Saturday, November 04, 2006
Volume 103, Issue 2 , November 2006, Pages 383-390
Ovarian cancer: Patterns of surgical care across the United States
Barbara A. Goffa, Corresponding Author Contact Information, E-mail The Corresponding Author, Barbara J. Matthewsb, Michelle Wynnc, 1, Howard G. Muntzd, Denise M. Lishnerb and Laura-Mae Baldwinb
aDepartment of Obstetrics and Gynecology, Box 356460, University of Washington School of Medicine, Seattle, WA 98195, USA
bDepartment of Family Medicine, University of Washington School of Medicine, Seattle, WA 98195, USA
cDivision of Cancer Prevention and Control, Centers for Disease Control and Prevention, Atlanta, GA 30333, USA
dSection of Gynecology and Gynecologic Oncology, Virginia Mason Medical Center, Seattle, WA 98101, USA
Received 28 June 2006. Available online 26 September 2006.
To describe the primary surgical procedures and procedures for intraoperative and postoperative complications, and factors associated with these procedures, in women with ovarian cancer.
Using hospital discharge data from nine states, obtained from the Heath Care Cost and Utilization Project from 1999 to 2002, we evaluated 10,432 women with a primary diagnosis of ovarian cancer who underwent at least an oophorectomy for additional procedural ICD-9 codes during their initial hospitalization.
Surgical procedures performed in addition to oophorectomy included: omentectomy/debulking 81.9%, hysterectomy 73.4%, lymph node dissection 41.4%, appendectomy 23.8%, bowel procedures 19.8%, laparoscopy 5.6%, diaphragmatic procedures 4.9%, colostomy 3.5%, and splenectomy 1.2%. Transfusions were given to 15.5% of patients. Intraoperative and postoperative procedures for complications were coded in 7.4% of patients, including repair of surgical injury 3.5%, procedures for cardiopulmonary complications 2.8%, reoperation 1.1%, and infection treatment 0.3%. In early stage disease 21.4% of women received no additional staging procedures and 46.8% did not have nodal sampling. In bivariate analysis of crude rates, factors associated with lymph node dissection were patient age, race, payer, teaching hospital status, hospital and surgeon volume, and surgeon specialty, p < .01. for all observations. Colostomies were performed by general surgeons in 23.1% of cases, by gynecologic oncologists in 2.7% of cases, and by obstetrician/gynecologists in no cases, p < .001. Complications were associated with age, payer, median household income, and stage, p < .001 for all observations. Complication rates were similar for low- and high-volume hospitals and surgeons. However, in higher volume settings, significantly more patients received debulking procedures, lymph node dissections, and additional surgical procedures, p < .001 for all observations.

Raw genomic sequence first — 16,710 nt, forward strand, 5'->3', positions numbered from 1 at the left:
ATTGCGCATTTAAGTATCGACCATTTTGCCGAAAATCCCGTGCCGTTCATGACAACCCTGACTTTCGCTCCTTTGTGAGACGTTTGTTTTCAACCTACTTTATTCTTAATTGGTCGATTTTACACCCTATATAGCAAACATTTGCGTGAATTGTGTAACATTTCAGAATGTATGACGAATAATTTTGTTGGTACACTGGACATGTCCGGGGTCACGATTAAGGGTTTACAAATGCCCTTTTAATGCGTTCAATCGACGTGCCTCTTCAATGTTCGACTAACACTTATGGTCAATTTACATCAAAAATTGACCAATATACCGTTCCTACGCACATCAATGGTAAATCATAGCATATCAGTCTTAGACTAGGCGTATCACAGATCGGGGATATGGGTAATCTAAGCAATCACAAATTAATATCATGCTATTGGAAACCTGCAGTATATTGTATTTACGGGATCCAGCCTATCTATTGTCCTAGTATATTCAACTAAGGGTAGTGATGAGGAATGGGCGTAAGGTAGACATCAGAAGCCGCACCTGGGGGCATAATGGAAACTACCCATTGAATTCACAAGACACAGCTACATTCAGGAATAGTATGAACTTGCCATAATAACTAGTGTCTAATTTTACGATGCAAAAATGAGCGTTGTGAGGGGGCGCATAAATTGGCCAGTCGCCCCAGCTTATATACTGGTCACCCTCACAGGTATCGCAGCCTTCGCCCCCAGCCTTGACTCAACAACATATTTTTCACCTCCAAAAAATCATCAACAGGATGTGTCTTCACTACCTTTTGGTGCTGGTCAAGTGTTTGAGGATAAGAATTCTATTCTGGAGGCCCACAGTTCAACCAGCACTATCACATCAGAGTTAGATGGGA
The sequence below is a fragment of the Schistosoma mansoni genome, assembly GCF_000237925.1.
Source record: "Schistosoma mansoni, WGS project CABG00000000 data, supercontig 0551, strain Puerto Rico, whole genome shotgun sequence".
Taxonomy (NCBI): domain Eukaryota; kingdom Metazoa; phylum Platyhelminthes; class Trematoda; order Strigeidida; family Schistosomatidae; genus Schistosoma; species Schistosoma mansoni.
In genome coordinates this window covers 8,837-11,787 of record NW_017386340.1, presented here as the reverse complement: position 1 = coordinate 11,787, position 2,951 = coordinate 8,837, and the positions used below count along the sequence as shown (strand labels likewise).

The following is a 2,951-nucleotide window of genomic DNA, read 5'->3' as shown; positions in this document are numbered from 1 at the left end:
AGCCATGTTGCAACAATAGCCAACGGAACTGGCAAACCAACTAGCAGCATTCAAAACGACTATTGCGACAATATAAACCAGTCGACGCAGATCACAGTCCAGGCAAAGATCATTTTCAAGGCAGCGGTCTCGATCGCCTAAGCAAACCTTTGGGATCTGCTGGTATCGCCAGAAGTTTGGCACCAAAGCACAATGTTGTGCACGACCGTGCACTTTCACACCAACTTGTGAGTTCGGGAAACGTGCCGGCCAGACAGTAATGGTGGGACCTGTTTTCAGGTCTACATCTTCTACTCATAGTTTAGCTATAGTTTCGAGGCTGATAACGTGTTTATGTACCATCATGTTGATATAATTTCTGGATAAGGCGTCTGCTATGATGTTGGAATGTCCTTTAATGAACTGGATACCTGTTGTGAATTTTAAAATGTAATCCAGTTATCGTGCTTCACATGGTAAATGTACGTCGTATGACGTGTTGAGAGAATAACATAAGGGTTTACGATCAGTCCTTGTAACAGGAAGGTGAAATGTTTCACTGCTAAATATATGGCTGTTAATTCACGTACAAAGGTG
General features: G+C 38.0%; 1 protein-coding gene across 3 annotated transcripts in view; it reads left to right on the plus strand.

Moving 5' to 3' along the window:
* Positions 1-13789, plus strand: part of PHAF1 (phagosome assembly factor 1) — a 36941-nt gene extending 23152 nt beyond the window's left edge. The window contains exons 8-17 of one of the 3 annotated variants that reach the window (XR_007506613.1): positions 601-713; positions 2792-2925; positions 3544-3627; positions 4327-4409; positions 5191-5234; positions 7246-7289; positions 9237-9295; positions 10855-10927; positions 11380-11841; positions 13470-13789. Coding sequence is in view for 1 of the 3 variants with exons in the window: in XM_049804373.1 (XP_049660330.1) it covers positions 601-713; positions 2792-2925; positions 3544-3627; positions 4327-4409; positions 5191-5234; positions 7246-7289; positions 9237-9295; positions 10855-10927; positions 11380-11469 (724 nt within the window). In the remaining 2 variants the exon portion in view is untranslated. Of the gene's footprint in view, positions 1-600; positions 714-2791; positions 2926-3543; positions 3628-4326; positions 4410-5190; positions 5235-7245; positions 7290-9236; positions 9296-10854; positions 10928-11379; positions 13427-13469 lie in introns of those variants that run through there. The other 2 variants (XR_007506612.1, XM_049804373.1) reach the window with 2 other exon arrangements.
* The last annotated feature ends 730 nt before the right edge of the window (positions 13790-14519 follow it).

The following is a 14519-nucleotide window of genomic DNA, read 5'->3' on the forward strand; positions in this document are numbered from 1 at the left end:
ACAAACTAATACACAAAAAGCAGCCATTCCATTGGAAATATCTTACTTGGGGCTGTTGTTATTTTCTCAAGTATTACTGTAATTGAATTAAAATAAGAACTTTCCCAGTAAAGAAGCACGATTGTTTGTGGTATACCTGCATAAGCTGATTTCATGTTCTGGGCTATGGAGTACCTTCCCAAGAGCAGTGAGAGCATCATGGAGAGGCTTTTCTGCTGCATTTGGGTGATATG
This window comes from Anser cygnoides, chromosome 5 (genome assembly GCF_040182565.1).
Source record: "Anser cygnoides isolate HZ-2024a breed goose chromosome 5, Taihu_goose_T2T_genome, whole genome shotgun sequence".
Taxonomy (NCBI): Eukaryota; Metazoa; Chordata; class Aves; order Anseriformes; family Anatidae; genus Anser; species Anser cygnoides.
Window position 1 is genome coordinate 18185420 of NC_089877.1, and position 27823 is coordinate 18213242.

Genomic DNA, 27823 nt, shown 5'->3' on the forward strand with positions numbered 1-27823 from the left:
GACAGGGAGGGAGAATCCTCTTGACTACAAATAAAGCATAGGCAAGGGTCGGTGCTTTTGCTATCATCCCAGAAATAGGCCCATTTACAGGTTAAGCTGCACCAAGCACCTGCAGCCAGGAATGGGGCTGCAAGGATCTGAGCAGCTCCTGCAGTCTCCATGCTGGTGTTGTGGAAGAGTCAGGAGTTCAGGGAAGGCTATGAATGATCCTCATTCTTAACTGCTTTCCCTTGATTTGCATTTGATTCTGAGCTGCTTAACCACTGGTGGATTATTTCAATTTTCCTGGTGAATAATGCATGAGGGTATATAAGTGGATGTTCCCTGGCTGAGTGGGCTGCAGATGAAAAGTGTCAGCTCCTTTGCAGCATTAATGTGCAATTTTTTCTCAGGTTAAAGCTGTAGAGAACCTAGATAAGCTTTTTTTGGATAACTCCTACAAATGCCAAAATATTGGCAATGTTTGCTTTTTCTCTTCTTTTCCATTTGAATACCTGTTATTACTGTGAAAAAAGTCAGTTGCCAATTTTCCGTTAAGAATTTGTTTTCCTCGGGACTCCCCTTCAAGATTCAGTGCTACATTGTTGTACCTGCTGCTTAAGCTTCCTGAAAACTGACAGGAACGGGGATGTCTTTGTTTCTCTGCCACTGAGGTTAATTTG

A significant percentage of women with ovarian cancer did not receive recommended surgical procedures. Almost 50% of women with early stage disease were not adequately staged and in women with advanced disease, the percentage who had additional surgical procedures such as bowel resections was much lower than in institutions that report high optimal cytoreduction rates.
Keywords: Ovarian cancer; Surgical care
CONCLUSIONS: Waiting times for cancer surgery increased substantially between 1984 and 2000. Waiting times were influenced by disease, patient and health-system-related factors.
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